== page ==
Talking Pets – and Pet Health Care

I recently attended my uncle’s 90th birthday party. At this one event, three distant relatives, whom I had never met and who knew I was a veterinarian, asked me questions about their pets. One had a 13 ½-year-old cocker spaniel that had trouble in her rear legs and was wetting the bed, one had an eight-month-old miniature dachshund that was not yet housebroken, and one had a 13-year-old cockapoo who “seemed” healthy and is given garlic as a dietary supplement based on advice from my relative’s customers at the grocery store where she works. None of them visited a veterinarian regularly for their pet’s health-care needs, and yet all these people love their pets dearly.

There is a lot of potential out there for improved health care for pets, and my discussions at my uncle’s party are certainly proof of that. The Partnership for Preventive Pet Healthcare (PPPH) is working to improve the health of pets through increased visits and consultations with veterinarians using the recommended PPPH guidelines. In addition, the AVMA Communications Division has done a great job marketing Make sure you are registered for these new tools to help serve your clients and patients.

Your AVMA Executive Board meets seven times a year to discuss the business of the association and the profession. The meetings are open to AVMA members, and you are welcome to attend. We most recently met April 19-21 at AVMA headquarters, spending two days on strategic planning for the association and one day on the association’s business agenda. The AVMA Executive Board and AVMA staff members work very hard preparing for these meetings and deliberating on your behalf.

Key issues this month included items from the new Veterinary Economics Strategy Committee (VESC). The Executive Board authorized a focused AVMA workforce study that will give us specific information to help us address workforce issues based on accurate and current information. The study is important as we work toward balancing the supply of the veterinary medical workforce with areas of demand for our services. This initiative includes an advisory group that will work with the workforce study vendor to ensure the project proceeds as expected. The VESC also recommended that two of its members sit on the AAVMC Task Force on Educational Debt. As I have mentioned in past President’s Letters, workforce issues and educational debt are of prime importance as we continue to conduct conversations with AAVMC deans about the issues facing veterinary medical education and the veterinary profession. Important progress is being made as we continue to work together to address these challenges and turn them into opportunities.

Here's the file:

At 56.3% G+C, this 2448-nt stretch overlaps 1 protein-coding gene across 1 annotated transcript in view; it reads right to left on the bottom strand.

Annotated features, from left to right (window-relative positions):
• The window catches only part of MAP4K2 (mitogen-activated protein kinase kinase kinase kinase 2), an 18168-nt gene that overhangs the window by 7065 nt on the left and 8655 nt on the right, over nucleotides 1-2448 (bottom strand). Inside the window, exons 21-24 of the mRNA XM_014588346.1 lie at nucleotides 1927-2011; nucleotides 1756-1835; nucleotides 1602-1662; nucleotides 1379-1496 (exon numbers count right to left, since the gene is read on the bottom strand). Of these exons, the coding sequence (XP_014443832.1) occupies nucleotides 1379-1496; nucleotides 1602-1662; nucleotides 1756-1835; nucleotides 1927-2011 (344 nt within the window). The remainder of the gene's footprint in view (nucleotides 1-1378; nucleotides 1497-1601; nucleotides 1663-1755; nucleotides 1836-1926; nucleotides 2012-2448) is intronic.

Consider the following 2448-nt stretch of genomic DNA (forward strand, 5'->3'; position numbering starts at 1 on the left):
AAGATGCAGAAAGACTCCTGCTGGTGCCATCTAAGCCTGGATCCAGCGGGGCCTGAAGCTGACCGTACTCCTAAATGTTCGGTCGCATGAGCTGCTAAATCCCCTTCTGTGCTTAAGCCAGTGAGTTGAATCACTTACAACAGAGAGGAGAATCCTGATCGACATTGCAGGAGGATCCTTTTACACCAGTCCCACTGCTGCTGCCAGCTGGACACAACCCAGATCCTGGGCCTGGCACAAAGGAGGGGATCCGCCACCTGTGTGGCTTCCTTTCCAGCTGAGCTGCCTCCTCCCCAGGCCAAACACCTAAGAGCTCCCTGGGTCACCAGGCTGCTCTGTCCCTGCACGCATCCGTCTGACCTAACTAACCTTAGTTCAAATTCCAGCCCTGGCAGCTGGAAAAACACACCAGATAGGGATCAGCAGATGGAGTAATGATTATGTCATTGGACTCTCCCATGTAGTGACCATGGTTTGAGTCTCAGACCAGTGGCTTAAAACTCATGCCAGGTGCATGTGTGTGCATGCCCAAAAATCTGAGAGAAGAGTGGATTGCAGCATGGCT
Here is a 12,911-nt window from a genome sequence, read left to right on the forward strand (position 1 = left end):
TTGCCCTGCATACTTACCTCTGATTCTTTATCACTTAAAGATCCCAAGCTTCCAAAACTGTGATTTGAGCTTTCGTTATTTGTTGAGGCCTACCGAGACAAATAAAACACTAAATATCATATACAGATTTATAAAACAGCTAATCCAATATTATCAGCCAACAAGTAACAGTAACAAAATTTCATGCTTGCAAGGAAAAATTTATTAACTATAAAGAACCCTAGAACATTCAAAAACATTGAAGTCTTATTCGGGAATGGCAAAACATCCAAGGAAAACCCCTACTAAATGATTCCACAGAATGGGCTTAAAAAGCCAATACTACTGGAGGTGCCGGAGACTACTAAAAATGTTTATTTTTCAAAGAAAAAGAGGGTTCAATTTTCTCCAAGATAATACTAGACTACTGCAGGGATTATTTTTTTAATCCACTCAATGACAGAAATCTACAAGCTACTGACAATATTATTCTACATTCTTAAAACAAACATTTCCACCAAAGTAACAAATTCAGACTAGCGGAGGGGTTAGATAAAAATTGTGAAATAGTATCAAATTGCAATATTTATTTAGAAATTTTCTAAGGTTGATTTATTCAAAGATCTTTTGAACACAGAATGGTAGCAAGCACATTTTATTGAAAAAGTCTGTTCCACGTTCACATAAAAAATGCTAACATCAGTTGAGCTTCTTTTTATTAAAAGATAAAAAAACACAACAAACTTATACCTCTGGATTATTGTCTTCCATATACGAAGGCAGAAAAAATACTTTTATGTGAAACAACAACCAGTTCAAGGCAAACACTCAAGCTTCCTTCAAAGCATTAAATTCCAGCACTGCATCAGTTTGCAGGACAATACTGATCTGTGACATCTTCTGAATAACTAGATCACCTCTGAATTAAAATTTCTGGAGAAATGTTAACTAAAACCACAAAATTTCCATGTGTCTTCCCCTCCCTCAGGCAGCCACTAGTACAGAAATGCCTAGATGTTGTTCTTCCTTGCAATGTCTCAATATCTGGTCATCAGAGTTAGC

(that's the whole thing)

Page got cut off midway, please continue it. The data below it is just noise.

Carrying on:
I am very happy to report that the AVMA has hired an assistant director in the Membership Division to start working with our new and soon-to-be-appointed Early Career Development Committee for recent graduates. We also are excited to really dig into the results of our recently completed Membership Needs Assessment Survey so that we can learn even more about our membership and what we can do to better meet your needs.

We all know that the use of antibiotics in food animals has been in the news recently, and I’d like to assure you that the AVMA Steering Committee for FDA Policy on Veterinary Oversight of Antimicrobials continues to work with the FDA to improve veterinary oversight of antimicrobial use in food animals.

It’s also nice to share with you that the enormous project of redesigning the AVMA website is on schedule and should be launched in August in time for our Annual Convention. I must say that the new website – with all the latest interactive technology and customized access for members – is quite impressive. And speaking of convention, registration is open and we’d love to see you in beautiful San Diego in August. Check out the convention website today for more information and to register today.

In closing, it is imperative that we support our colleagues, no matter what career path they have chosen. We are a diverse group, yet we are all working to improve animal and human health while also advancing our profession. We must be champions for veterinary medicine and champions for each other. We continue to implement strategies to address the issues that are critically important to all of us – economics, education, animal welfare, scientific research and discovery, and AVMA governance – and we welcome and encourage your input. Be sure to watch our AVMA blogs for the most current activities, and let us know what’s on your mind by providing your feedback and comments.

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